Did NYC Mayoral Candidate Andrew Yang Say This About Mentally Ill People?

Yang was among more than a dozen Democratic candidates running in the city's June 22, 2021 mayoral primary.

  • Published
Person, Human, Crowd
Image via Getty Images

Claim

On June 21, 2021, mayoral candidate Andrew Yang said hospitalizing people with severe mental illness is the only way to "supercharge our economic recovery."

Rating

Correct Attribution
Correct Attribution
About this rating
Context

While Yang did not include the words "the only way" (verbatim) in his comments, he did say "we're never going to get our jobs back and our economy back" without getting mentally ill people off the streets and into treatment.

Origin

On June 21, 2021, the day before New York City’s mayoral primary election, a New York Times reporter claimed one of the Democratic candidates — Andrew Yang — said on a conservative talk radio show that people with mental illnesses need to be hospitalized in order for the city’s economy to improve. 

According to a tweet by the Times journalist, Emma Fitzsimmons, billionaire John Catsimatidis and former New York mayor Rudy Giuliani had just spoken with Yang on 77 WABC’s “Election Coverage” show.

Fitzsimmons said in the post, which hundreds of users retweeted for their own followers, at 4:18 (EST):

The attribution was correct.

According to 77 WABC’s video recording of the June 21 broadcast segment, which featured candidates of several New York races fielding questions from Catsimatidis and Giuliani, Yang phoned into the show and had the below-transcribed exchange:

Yang: We’re poised to win this race, and then I’m going to get to work on delivering for New Yorkers the public safety we expect and deserve, which includes getting the homeless men who are struggling mentally into environments where they’re safer and healthier. It’s better for everyone. […]

Catsimatidis: One of the most important things with law and order in New York City, is we have all of these homeless people in the streets and lot of them are mentally ill. […] What happened? Don’t those people deserve treatment? Aren’t we better of spending money to build hospitals to treat those poor people?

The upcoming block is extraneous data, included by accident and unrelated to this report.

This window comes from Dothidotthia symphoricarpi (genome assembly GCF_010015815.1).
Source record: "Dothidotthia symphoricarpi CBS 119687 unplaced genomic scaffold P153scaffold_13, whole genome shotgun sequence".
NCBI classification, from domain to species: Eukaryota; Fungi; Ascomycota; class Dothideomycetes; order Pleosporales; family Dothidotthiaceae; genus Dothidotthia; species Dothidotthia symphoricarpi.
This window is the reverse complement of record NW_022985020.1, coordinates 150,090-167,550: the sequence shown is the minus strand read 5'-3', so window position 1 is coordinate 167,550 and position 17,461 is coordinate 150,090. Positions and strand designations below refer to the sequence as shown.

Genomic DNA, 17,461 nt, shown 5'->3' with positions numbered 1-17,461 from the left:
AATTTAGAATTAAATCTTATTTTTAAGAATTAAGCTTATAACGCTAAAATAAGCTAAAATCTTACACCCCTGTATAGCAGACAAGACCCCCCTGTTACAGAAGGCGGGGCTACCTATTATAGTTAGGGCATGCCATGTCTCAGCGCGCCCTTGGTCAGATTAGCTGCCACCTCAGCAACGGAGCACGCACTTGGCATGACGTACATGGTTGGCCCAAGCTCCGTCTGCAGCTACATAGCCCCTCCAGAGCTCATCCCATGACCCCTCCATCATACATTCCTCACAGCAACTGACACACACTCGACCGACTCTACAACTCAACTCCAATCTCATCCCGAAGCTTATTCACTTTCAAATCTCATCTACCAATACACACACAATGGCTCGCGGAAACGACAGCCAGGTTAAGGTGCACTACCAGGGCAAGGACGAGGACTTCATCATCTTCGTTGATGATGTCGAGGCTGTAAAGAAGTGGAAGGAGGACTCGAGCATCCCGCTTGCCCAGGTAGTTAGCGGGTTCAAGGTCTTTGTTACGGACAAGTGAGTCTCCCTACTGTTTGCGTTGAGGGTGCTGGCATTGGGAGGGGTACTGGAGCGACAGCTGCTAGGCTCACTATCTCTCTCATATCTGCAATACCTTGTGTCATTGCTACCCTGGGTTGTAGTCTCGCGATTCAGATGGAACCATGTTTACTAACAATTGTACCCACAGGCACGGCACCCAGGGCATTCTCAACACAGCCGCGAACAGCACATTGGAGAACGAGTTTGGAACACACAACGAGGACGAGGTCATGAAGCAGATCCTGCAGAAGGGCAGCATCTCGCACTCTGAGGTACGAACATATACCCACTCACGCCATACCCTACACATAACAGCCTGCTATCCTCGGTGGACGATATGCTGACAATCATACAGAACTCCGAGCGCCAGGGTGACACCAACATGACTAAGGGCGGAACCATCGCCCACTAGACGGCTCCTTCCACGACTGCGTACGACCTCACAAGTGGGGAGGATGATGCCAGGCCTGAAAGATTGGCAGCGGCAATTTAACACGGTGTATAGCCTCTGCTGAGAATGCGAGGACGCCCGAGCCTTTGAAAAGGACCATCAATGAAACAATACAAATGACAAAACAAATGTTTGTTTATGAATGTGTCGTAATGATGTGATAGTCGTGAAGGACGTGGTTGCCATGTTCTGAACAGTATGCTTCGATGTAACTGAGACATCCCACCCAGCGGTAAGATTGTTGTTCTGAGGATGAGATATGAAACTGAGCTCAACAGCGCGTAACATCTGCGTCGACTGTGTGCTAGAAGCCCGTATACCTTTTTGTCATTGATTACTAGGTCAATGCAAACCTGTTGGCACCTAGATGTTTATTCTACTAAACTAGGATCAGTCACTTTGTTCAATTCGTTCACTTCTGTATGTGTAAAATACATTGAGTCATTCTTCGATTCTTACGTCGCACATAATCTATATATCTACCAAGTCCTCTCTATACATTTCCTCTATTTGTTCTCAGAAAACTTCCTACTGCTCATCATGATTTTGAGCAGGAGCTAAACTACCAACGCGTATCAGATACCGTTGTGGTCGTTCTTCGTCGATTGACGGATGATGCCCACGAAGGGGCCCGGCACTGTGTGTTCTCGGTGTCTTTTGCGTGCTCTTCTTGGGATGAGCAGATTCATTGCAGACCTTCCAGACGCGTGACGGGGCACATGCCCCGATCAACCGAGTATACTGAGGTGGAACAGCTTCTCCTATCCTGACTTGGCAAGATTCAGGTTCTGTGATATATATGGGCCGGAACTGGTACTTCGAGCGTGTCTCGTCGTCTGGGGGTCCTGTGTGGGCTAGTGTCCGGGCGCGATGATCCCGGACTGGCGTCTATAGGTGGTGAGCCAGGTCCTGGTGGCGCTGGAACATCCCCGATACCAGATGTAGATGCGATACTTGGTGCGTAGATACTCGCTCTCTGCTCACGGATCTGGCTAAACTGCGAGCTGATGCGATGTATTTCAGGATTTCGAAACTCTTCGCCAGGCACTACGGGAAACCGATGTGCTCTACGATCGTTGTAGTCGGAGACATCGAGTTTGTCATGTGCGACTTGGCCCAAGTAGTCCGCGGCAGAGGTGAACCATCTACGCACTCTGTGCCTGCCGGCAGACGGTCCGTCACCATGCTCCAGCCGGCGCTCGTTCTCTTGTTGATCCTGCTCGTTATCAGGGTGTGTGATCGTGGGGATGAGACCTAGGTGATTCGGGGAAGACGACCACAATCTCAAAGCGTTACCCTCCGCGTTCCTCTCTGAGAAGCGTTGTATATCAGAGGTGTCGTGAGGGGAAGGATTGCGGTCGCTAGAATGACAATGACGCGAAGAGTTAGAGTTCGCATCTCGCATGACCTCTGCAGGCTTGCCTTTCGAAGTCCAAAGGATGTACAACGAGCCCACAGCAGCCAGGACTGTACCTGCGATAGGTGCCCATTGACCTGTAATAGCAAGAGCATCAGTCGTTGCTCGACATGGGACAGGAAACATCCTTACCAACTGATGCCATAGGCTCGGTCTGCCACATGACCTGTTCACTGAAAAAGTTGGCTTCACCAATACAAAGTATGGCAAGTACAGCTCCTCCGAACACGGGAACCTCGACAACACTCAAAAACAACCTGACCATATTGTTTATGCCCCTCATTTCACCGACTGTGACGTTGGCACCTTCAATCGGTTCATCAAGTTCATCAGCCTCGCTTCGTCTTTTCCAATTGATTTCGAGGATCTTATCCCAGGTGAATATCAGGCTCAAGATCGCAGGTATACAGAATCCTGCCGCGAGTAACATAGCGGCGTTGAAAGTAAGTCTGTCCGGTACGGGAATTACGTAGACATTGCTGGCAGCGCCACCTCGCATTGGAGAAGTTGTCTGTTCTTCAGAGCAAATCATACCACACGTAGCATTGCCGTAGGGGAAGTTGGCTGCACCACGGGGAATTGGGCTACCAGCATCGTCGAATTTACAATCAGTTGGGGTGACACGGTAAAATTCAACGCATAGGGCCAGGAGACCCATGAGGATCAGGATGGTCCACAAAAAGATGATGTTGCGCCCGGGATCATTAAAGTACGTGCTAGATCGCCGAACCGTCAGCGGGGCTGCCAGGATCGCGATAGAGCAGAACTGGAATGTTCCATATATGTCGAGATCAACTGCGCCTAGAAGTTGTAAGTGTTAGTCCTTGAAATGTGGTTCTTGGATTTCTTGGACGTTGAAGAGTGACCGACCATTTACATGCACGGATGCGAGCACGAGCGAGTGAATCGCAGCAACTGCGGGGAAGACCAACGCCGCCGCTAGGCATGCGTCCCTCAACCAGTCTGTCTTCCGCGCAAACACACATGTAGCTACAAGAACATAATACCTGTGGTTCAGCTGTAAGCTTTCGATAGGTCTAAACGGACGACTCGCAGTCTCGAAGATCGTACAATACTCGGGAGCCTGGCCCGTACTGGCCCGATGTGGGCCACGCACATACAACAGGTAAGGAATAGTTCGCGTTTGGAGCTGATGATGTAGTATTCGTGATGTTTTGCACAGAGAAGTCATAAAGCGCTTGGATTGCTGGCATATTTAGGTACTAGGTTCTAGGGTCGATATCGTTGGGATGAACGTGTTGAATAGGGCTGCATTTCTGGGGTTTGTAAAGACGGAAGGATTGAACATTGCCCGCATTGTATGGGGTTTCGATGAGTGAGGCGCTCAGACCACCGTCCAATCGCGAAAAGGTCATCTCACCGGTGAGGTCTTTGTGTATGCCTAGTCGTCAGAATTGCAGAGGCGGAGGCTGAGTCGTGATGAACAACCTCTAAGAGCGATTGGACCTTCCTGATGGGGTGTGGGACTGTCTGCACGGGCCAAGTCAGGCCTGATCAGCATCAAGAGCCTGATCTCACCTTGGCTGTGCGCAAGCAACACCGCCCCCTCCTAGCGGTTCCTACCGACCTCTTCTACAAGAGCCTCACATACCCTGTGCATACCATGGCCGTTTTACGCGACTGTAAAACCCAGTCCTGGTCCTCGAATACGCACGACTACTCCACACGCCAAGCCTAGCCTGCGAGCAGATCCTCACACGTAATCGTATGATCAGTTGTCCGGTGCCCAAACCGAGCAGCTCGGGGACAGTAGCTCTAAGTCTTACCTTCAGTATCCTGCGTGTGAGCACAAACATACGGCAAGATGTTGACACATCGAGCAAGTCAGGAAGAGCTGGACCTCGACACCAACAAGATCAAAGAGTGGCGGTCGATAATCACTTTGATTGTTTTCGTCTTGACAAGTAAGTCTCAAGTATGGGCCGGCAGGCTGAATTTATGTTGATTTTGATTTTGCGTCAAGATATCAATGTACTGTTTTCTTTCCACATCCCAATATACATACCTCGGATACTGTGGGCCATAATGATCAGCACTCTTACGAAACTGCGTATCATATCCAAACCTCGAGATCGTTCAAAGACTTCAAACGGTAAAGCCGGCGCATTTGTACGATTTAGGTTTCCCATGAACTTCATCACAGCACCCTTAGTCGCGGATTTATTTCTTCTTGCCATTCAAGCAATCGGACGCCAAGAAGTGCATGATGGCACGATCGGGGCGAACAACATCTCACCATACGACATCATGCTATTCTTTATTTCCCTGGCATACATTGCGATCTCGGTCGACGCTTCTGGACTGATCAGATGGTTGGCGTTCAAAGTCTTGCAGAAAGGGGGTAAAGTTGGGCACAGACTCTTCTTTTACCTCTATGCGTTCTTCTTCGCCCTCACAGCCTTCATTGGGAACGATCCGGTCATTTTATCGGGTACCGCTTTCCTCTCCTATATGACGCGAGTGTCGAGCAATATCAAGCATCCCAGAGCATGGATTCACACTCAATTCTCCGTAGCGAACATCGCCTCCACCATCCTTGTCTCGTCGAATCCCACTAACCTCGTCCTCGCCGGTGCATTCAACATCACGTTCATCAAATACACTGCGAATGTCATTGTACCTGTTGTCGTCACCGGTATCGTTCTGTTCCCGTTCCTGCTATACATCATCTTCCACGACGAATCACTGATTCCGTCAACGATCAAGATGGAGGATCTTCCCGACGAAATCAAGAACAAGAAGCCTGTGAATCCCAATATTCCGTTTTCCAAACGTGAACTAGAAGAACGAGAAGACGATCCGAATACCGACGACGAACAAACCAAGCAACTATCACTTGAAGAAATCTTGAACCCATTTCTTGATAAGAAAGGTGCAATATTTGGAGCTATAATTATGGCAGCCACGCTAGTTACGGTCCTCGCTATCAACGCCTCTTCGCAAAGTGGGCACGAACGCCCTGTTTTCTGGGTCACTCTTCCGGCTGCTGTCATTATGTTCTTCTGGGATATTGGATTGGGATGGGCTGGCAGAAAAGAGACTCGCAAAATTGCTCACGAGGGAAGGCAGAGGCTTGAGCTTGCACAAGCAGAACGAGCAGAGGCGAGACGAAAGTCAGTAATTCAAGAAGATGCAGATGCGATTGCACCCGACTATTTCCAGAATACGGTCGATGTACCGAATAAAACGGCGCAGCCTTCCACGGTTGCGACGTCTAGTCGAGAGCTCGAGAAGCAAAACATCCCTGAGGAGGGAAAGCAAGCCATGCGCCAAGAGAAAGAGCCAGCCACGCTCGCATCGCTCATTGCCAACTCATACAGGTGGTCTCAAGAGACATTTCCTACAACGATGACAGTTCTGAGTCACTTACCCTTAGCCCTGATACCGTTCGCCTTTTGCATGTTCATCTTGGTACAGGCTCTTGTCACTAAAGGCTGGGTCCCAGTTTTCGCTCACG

Yang: 100 percent. We need to get them the care that they need, but that will also supercharge our economic recovery because we all see these mentally ill people on our streets and subways, and you know who else sees them? Tourists. And then they don’t come back, and they tell their friends, ‘Don’t go to New York City.’

We’re never going to get our jobs back and our economy back if we don’t get the mentally ill people who are on our streets in a better environment. It’s going to be worth every penny.

In other words,Yang did not explicitly say hospitalizing people with severe mental health issues was “the only way” (verbatim) to restart the city’s economy after the COVID-19 pandemic. However, he did say “we’re never going to get our jobs back and our economy back” without supposedly taking the step, implying the same thing.

Hours after the radio interview, Yang told The New York Times that he stood by his comments on the radio show, again framing the issue as one of public safety.

“We all know that public safety is top of mind for New Yorkers,” he told the newspaper. “There will not be an economic recovery until people feel safe walking our streets and walking our subways.”

It was not the first instance of Yang, a former presidential candidate, saying people with severe mental issues perpetuate some of the city’s economic and social problems.

During a debate on June 16 with other Democratic candidates (there are 13 total), Yang said city officials need to get people with untreated mental health issues “off of our streets and our subways into a better environment,” and that “mentally ill homeless men are changing the character of our neighborhoods,” presumably for the worse.

“Yes, mentally ill people have rights, but you know who else have rights? We do: the people and families of the city,” Yang said at the debate. “We have the right to walk the street and not fear for our safety because a mentally ill person is going to lash out at us.”

Those comments sparked criticism among social media users who pointed out research that shows people with severe mental illness are far more likely to be victims of crime — not perpetrators — and the fact that mental health includes a wide spectrum of disorders that affect everyone.

The day after the debate, Yang responded to that outcry with the below-displayed tweet.

“Full context here was mental illness is behind half of anti-Asian hate crimes,” he said. “We need to get them compassionate comprehensive care — and not let them languish on our streets.”